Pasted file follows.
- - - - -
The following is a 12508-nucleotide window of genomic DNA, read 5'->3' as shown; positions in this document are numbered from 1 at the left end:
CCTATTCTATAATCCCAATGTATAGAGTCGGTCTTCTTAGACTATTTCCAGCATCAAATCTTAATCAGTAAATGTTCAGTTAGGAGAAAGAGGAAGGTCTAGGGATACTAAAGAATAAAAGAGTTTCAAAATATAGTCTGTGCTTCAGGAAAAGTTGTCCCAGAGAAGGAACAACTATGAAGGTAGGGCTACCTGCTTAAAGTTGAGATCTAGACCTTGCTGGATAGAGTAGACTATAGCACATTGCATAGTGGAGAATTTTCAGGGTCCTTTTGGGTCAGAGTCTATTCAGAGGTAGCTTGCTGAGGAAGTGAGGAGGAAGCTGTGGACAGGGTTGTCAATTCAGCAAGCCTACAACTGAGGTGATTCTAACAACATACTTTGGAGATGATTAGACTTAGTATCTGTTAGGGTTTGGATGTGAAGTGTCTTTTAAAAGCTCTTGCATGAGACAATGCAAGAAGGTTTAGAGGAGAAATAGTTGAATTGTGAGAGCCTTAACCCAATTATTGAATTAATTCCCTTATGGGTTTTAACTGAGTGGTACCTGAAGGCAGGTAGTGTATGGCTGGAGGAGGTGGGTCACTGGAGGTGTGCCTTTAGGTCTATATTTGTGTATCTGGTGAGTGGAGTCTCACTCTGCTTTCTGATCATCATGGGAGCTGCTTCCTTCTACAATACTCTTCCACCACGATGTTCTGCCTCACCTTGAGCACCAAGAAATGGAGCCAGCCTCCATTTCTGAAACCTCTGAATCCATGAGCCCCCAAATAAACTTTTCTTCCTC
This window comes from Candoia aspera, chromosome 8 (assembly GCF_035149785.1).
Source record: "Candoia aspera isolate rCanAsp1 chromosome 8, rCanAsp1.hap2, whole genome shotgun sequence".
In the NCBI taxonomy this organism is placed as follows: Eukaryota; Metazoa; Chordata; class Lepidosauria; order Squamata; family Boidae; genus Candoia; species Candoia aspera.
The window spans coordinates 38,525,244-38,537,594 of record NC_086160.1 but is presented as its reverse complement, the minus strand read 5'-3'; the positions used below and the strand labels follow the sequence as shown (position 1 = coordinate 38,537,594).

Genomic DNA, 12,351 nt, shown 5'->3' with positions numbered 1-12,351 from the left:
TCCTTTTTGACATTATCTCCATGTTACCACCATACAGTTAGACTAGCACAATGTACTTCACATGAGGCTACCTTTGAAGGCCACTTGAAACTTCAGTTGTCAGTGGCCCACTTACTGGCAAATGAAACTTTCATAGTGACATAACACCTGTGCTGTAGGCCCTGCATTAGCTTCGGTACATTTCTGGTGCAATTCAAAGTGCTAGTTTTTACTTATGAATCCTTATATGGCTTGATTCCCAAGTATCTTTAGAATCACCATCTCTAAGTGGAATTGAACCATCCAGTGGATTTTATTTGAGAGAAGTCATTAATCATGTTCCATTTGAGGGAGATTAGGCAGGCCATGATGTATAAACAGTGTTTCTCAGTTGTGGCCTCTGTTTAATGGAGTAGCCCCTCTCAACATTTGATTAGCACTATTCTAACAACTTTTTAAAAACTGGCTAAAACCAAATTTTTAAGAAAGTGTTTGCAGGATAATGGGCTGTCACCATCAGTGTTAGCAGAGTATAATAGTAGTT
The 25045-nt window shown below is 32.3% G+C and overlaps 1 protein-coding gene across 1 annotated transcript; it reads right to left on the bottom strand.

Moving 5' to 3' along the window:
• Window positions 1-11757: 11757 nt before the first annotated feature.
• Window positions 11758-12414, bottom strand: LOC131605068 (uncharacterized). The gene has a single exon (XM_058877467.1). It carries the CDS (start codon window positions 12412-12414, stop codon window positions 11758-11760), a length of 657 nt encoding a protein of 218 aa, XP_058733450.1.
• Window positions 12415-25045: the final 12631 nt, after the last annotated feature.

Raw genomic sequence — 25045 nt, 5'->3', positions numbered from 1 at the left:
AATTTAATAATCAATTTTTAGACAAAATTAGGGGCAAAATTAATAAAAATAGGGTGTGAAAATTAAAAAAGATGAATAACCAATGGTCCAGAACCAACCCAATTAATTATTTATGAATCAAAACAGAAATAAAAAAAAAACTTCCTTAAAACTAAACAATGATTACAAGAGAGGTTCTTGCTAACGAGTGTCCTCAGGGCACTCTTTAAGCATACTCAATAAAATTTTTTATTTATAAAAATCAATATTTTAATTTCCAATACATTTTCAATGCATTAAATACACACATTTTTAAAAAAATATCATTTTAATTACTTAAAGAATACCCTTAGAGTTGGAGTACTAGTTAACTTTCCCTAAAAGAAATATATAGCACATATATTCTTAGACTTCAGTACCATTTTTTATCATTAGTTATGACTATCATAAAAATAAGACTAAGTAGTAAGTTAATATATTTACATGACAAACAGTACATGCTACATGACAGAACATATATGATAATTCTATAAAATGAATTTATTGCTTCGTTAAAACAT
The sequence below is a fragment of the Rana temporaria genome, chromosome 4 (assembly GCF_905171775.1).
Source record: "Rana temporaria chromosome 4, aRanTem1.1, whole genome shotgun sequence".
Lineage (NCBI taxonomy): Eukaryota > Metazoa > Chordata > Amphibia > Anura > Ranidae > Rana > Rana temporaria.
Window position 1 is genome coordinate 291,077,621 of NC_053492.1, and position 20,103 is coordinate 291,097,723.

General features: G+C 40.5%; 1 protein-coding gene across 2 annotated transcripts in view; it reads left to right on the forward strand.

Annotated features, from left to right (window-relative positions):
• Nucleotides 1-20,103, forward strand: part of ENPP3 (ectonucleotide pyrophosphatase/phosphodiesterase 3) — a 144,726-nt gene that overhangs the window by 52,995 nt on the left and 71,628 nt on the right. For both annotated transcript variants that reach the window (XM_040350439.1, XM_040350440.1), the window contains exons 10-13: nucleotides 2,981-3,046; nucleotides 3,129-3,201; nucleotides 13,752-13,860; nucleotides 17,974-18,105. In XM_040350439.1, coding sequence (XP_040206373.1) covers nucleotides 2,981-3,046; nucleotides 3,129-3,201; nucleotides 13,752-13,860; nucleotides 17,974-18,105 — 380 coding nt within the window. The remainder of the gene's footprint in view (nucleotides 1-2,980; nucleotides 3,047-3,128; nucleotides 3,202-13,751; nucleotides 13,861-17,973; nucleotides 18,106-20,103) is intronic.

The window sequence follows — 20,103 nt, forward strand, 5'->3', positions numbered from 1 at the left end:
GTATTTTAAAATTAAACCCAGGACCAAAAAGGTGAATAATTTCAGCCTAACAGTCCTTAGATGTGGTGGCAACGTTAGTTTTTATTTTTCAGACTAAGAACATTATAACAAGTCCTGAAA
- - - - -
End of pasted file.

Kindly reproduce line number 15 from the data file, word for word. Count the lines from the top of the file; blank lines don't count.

AATTTAATAATCAATTTTTAGACAAAATTAGGGGCAAAATTAATAAAAATAGGGTGTGAAAATTAAAAAAGATGAATAACCAATGGTCCAGAACCAACCCAATTAATTATTTATGAATCAAAACAGAAATAAAAAAAAAACTTCCTTAAAACTAAACAATGATTACAAGAGAGGTTCTTGCTAACGAGTGTCCTCAGGGCACTCTTTAAGCATACTCAATAAAATTTTTTATTTATAAAAATCAATATTTTAATTTCCAATACATTTTCAATGCATTAAATACACACATTTTTAAAAAAATATCATTTTAATTACTTAAAGAATACCCTTAGAGTTGGAGTACTAGTTAACTTTCCCTAAAAGAAATATATAGCACATATATTCTTAGACTTCAGTACCATTTTTTATCATTAGTTATGACTATCATAAAAATAAGACTAAGTAGTAAGTTAATATATTTACATGACAAACAGTACATGCTACATGACAGAACATATATGATAATTCTATAAAATGAATTTATTGCTTCGTTAAAACAT